Sale of Fort Douglas, slated for closure by the U.S. Defense Department, won't be a "dollar giveaway," but transfer of the fort could be a good deal for all, a Defense Department official said at a task force meeting Monday.
The Fort Douglas Task Force, with chairmanship shared by Salt Lake Mayor Palmer DePaulis and members of Utah's congressional delegation, convened Monday to determine a use for the historic fort after its closure, possibly beginning in 1990."Fort Douglas has enormous implications, obviously, for the (Salt Lake) valley . . . that go beyond whether the wagon trains can go through," said Rep. Wayne Owens, D-Utah. The fort was, in part, built to protect wagon trains.
Owens is making an effort to secure the fort, should Congress decide beginning in March to close the 119-acre base with 85 other military installations and put it to a use agreed upon in a public hearing process.
DePaulis said the University of Utah would be an appropriate benefactor of the land, but he and Owens say they want to measure the pulse of the community to determine its best use. They will schedule a public hearing soon.
But the task force should bear in mind the base won't be sold for one dollar as the Defense Department has done in the past, virtually giving away a Maryland base to a nearby community, a defense official said.
Robert Rauner, economic adjustment director for the Defense Department and a task force member, told the group Defense Secretary John Tower is in charge of the facility and "is not looking at this as a dollar giveaway."
Current Defense Department philosophy dictates that the department must achieve a net savings from base sales by no longer having to operate the facilities and selling the surplus land for profit, he said.
Rauner declined to estimate the value of the fort and its 112 buildings, some of which are national historic sites and some of which will be retained by the Defense Department for use by a reserve unit now at the fort.
But Eldon Haacke, a land specialist for Coldwell Banker, estimated the land is currently valued at roughly $100,000 an acre, a figure based on the assumption the land were to be used as office-related space by the U.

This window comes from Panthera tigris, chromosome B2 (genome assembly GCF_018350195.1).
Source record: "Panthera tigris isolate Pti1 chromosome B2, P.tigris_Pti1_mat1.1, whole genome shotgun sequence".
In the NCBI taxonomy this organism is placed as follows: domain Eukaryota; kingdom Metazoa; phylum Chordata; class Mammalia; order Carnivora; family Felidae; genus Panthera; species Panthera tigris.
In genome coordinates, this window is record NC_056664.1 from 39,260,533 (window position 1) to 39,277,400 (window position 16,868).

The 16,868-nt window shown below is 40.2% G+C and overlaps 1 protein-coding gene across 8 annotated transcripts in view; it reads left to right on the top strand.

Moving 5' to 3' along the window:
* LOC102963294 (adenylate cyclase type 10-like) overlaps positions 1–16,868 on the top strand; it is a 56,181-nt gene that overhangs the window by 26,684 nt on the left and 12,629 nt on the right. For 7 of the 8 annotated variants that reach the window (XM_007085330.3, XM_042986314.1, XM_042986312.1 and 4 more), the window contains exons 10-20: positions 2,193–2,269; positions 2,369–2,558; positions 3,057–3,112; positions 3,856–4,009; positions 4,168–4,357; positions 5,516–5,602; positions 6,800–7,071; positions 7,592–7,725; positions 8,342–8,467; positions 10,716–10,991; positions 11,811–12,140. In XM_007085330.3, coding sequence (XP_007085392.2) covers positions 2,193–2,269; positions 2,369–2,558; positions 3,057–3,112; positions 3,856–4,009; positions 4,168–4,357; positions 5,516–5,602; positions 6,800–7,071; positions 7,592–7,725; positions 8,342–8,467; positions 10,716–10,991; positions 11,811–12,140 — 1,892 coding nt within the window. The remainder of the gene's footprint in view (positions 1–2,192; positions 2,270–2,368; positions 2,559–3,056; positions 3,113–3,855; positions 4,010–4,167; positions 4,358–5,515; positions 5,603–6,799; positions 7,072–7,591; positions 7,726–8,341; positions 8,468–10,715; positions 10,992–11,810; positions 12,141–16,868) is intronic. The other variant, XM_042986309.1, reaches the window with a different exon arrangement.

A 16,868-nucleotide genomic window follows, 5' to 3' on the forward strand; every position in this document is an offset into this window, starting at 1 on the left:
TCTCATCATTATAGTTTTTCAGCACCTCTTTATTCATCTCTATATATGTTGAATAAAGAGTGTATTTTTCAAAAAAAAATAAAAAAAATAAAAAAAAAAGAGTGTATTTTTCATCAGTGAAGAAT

However, Monte Ferry, of the Army Corp of Engineers, said that previous recipients of former Army base land were given discounts of up to 100 percent based on the percentage of land to be used for, as an example, educational purposes.
"We would like to be in a situation where everyone gains something," Ferry said.
Owens said he was not surprised the federal government wasn't expecting to give the land away, adding, "My assumption is we can accomplish it (the land transfer)...without having to pay anywhere near value," he said.
Under the Federal Property and General Services Act, any Fort Douglas surplus land must first be offered to the Defense Department, then other federal agencies and finally state and local communities, Ferry said.
Additionally, the U.S. Bureau of Land Management has rights of public domain over the fort, Ferry said. "They have a right to reclaim it," he said.
If a consensus for sale of the land between the task force and the Departmentof Defense can be reached, the transfer can be done via an administrative agreement with the Defense Department, Owens said.
If not, legislation would likely have to be introduced to affect the transfer, he said.
The city is most concerned about recapturing its water rights to the fort, taken away when the area became a military base, DePaulis said. Other possible uses for the base could include an Olympic Village, should the city win a bid for the 1998 Winter Olympics.
Congress has 45 days to approve the base closures beginning March 1 and they must approve all or none of the closures. Base closures would begin in 1990 and must be completed by 1995, for a 20-year savings of $5.6 billion.